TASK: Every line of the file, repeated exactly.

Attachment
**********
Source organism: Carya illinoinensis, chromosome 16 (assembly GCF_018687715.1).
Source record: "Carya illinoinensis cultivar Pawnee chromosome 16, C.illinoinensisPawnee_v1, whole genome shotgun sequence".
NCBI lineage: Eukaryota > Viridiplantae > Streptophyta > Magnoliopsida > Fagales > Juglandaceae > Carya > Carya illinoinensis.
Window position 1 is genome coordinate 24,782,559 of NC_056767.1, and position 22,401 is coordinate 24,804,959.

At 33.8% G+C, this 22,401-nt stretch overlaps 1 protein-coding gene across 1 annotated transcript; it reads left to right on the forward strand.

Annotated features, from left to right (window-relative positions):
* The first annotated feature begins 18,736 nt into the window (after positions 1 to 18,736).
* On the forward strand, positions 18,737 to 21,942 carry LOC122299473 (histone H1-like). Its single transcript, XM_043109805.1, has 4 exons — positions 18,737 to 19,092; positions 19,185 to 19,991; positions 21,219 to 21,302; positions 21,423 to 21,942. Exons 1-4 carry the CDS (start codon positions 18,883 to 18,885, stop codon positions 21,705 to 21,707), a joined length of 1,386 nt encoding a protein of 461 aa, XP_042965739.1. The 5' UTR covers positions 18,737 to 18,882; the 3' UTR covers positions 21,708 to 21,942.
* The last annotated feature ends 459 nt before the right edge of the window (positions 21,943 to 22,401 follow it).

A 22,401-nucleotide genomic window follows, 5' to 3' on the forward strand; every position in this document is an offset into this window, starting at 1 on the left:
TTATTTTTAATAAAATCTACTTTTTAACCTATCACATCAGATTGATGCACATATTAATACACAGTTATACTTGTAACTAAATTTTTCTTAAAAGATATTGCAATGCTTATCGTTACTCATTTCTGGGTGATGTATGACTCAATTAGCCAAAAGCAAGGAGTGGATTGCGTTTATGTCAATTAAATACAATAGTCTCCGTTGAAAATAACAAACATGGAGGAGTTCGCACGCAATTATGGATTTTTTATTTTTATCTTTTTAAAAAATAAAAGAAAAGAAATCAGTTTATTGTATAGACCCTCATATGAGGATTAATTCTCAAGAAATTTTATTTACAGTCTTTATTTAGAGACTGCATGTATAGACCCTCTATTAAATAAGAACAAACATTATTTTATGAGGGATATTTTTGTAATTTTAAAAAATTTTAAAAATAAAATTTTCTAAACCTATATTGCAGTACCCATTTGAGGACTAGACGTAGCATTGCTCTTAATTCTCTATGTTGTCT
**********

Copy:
Source organism: Carya illinoinensis, chromosome 16 (assembly GCF_018687715.1).
Source record: "Carya illinoinensis cultivar Pawnee chromosome 16, C.illinoinensisPawnee_v1, whole genome shotgun sequence".
NCBI lineage: Eukaryota > Viridiplantae > Streptophyta > Magnoliopsida > Fagales > Juglandaceae > Carya > Carya illinoinensis.
Window position 1 is genome coordinate 24,782,559 of NC_056767.1, and position 22,401 is coordinate 24,804,959.

At 33.8% G+C, this 22,401-nt stretch overlaps 1 protein-coding gene across 1 annotated transcript; it reads left to right on the forward strand.

Annotated features, from left to right (window-relative positions):
* The first annotated feature begins 18,736 nt into the window (after positions 1 to 18,736).
* On the forward strand, positions 18,737 to 21,942 carry LOC122299473 (histone H1-like). Its single transcript, XM_043109805.1, has 4 exons — positions 18,737 to 19,092; positions 19,185 to 19,991; positions 21,219 to 21,302; positions 21,423 to 21,942. Exons 1-4 carry the CDS (start codon positions 18,883 to 18,885, stop codon positions 21,705 to 21,707), a joined length of 1,386 nt encoding a protein of 461 aa, XP_042965739.1. The 5' UTR covers positions 18,737 to 18,882; the 3' UTR covers positions 21,708 to 21,942.
* The last annotated feature ends 459 nt before the right edge of the window (positions 21,943 to 22,401 follow it).

A 22,401-nucleotide genomic window follows, 5' to 3' on the forward strand; every position in this document is an offset into this window, starting at 1 on the left:
TTATTTTTAATAAAATCTACTTTTTAACCTATCACATCAGATTGATGCACATATTAATACACAGTTATACTTGTAACTAAATTTTTCTTAAAAGATATTGCAATGCTTATCGTTACTCATTTCTGGGTGATGTATGACTCAATTAGCCAAAAGCAAGGAGTGGATTGCGTTTATGTCAATTAAATACAATAGTCTCCGTTGAAAATAACAAACATGGAGGAGTTCGCACGCAATTATGGATTTTTTATTTTTATCTTTTTAAAAAATAAAAGAAAAGAAATCAGTTTATTGTATAGACCCTCATATGAGGATTAATTCTCAAGAAATTTTATTTACAGTCTTTATTTAGAGACTGCATGTATAGACCCTCTATTAAATAAGAACAAACATTATTTTATGAGGGATATTTTTGTAATTTTAAAAAATTTTAAAAATAAAATTTTCTAAACCTATATTGCAGTACCCATTTGAGGACTAGACGTAGCATTGCTCTTAATTCTCTATGTTGTCT